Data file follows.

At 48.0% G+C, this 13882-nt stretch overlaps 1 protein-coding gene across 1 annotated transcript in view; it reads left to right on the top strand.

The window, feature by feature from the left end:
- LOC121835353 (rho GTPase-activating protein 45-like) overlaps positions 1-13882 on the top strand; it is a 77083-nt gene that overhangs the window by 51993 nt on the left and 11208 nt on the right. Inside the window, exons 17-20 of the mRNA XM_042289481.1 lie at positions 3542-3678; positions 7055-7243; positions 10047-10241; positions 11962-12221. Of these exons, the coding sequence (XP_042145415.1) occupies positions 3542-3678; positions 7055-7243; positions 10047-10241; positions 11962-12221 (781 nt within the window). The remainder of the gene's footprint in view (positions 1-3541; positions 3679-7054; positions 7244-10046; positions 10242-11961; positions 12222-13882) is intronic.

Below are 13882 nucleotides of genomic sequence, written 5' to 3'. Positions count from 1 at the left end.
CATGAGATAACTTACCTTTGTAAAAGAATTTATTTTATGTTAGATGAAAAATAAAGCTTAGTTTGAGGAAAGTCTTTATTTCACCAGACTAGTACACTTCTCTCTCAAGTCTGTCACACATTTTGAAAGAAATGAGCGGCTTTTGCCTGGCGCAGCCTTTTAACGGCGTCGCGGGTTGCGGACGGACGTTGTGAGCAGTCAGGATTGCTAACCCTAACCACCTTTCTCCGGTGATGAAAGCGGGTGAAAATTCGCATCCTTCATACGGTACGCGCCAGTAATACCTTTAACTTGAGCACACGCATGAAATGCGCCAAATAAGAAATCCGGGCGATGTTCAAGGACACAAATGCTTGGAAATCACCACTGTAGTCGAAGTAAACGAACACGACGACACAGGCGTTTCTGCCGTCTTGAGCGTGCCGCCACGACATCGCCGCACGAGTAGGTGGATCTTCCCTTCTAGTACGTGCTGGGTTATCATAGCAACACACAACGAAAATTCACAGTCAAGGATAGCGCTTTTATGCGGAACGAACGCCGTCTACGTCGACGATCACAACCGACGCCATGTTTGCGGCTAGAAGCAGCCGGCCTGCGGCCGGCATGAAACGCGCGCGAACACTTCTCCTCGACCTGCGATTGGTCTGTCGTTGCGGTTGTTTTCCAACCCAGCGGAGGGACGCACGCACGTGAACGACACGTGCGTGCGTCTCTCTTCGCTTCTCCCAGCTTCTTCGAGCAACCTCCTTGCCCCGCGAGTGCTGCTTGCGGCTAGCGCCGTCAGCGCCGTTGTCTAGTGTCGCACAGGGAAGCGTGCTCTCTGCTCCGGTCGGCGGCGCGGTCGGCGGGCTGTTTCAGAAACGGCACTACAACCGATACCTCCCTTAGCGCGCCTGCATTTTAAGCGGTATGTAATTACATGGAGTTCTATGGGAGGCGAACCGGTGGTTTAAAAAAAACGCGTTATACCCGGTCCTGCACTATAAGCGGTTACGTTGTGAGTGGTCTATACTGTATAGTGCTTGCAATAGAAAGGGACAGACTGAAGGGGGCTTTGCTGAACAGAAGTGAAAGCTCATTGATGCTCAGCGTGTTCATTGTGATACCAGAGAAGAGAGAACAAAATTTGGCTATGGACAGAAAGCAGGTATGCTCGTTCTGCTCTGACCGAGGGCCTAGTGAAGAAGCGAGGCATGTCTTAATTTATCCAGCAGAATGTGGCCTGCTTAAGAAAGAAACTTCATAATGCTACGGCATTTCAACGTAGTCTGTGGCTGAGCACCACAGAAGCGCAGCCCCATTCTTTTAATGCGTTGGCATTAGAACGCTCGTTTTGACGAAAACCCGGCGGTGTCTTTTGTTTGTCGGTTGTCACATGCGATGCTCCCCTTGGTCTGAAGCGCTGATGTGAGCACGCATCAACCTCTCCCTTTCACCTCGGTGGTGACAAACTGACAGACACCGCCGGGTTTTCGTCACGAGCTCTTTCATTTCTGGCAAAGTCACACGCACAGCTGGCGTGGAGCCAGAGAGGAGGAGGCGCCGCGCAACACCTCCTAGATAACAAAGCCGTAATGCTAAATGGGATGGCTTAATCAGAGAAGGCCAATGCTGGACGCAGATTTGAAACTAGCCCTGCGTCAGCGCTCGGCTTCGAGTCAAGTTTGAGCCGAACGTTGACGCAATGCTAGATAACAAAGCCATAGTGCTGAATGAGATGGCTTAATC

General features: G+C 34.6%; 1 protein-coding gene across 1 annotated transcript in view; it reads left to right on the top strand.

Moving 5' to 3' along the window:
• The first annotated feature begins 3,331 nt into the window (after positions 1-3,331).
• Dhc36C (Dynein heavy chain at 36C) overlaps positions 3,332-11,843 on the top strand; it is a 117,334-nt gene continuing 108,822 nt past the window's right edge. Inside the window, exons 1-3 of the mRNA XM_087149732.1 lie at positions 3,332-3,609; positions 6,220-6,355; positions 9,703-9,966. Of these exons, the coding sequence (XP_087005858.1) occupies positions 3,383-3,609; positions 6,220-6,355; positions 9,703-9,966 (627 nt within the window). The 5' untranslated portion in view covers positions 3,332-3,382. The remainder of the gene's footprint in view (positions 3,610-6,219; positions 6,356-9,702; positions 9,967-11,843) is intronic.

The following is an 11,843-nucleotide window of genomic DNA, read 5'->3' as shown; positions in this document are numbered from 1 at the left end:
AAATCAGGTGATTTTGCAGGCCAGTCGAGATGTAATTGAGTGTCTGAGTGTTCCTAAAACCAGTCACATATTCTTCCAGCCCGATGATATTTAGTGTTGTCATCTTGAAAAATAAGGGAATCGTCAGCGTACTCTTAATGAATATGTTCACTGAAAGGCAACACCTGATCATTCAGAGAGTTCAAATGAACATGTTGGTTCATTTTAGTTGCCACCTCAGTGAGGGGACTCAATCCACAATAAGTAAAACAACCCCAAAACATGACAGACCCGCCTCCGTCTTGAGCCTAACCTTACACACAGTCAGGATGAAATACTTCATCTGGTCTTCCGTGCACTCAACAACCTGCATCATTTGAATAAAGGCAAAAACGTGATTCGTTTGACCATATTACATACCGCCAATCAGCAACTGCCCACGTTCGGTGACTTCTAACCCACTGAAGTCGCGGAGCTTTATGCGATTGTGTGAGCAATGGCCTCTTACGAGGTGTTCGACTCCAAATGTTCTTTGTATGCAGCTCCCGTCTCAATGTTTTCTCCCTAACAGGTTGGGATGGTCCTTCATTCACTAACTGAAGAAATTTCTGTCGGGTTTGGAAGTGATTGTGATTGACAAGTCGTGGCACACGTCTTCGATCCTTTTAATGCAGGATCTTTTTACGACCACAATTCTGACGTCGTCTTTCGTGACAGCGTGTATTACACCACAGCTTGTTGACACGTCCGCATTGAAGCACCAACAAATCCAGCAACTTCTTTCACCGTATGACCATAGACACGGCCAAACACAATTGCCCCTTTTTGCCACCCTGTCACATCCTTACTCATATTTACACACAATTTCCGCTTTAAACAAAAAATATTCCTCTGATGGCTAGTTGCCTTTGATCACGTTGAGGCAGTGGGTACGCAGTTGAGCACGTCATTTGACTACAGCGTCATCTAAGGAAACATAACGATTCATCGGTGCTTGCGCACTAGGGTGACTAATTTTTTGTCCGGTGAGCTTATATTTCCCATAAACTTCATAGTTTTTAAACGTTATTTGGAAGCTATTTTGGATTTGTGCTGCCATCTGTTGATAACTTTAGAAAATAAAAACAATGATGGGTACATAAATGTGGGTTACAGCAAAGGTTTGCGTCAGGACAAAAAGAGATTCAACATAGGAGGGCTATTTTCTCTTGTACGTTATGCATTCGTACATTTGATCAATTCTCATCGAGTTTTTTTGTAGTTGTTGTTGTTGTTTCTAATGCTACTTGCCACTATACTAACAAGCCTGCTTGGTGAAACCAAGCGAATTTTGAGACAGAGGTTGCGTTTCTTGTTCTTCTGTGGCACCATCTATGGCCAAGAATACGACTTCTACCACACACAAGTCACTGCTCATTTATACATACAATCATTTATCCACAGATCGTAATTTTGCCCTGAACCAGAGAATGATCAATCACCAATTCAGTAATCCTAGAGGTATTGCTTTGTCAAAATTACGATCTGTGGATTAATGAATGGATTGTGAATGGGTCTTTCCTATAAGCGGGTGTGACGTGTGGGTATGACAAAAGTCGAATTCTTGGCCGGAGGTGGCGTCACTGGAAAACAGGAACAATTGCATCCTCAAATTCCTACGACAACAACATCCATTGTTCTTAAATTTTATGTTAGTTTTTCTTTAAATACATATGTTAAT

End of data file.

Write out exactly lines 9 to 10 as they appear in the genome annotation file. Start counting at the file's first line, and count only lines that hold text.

• Dhc36C (Dynein heavy chain at 36C) overlaps positions 3,332-11,843 on the top strand; it is a 117,334-nt gene continuing 108,822 nt past the window's right edge. Inside the window, exons 1-3 of the mRNA XM_087149732.1 lie at positions 3,332-3,609; positions 6,220-6,355; positions 9,703-9,966. Of these exons, the coding sequence (XP_087005858.1) occupies positions 3,383-3,609; positions 6,220-6,355; positions 9,703-9,966 (627 nt within the window). The 5' untranslated portion in view covers positions 3,332-3,382. The remainder of the gene's footprint in view (positions 3,610-6,219; positions 6,356-9,702; positions 9,967-11,843) is intronic.

The following is an 11,843-nucleotide window of genomic DNA, read 5'->3' as shown; positions in this document are numbered from 1 at the left end: